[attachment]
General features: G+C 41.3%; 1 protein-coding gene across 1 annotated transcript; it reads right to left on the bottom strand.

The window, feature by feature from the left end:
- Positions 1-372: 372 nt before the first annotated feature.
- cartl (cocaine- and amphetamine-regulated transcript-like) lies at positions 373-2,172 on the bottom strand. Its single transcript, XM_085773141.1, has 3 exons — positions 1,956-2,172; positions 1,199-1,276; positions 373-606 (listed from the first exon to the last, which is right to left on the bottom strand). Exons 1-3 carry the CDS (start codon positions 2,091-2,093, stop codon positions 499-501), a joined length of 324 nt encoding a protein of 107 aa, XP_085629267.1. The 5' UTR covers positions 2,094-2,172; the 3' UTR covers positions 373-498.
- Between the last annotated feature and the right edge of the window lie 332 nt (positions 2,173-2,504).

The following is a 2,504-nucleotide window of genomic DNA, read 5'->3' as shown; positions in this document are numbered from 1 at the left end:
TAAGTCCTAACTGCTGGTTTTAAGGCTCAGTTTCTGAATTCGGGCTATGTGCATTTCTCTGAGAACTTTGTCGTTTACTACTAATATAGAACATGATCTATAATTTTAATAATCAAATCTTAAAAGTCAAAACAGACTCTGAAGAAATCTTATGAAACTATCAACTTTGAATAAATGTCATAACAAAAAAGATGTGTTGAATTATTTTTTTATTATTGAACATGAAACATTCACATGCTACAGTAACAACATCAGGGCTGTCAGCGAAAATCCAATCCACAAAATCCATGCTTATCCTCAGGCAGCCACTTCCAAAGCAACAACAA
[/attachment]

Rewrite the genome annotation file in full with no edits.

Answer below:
General features: G+C 41.3%; 1 protein-coding gene across 1 annotated transcript; it reads right to left on the bottom strand.

The window, feature by feature from the left end:
- Positions 1-372: 372 nt before the first annotated feature.
- cartl (cocaine- and amphetamine-regulated transcript-like) lies at positions 373-2,172 on the bottom strand. Its single transcript, XM_085773141.1, has 3 exons — positions 1,956-2,172; positions 1,199-1,276; positions 373-606 (listed from the first exon to the last, which is right to left on the bottom strand). Exons 1-3 carry the CDS (start codon positions 2,091-2,093, stop codon positions 499-501), a joined length of 324 nt encoding a protein of 107 aa, XP_085629267.1. The 5' UTR covers positions 2,094-2,172; the 3' UTR covers positions 373-498.
- Between the last annotated feature and the right edge of the window lie 332 nt (positions 2,173-2,504).

The following is a 2,504-nucleotide window of genomic DNA, read 5'->3' as shown; positions in this document are numbered from 1 at the left end:
TAAGTCCTAACTGCTGGTTTTAAGGCTCAGTTTCTGAATTCGGGCTATGTGCATTTCTCTGAGAACTTTGTCGTTTACTACTAATATAGAACATGATCTATAATTTTAATAATCAAATCTTAAAAGTCAAAACAGACTCTGAAGAAATCTTATGAAACTATCAACTTTGAATAAATGTCATAACAAAAAAGATGTGTTGAATTATTTTTTTATTATTGAACATGAAACATTCACATGCTACAGTAACAACATCAGGGCTGTCAGCGAAAATCCAATCCACAAAATCCATGCTTATCCTCAGGCAGCCACTTCCAAAGCAACAACAA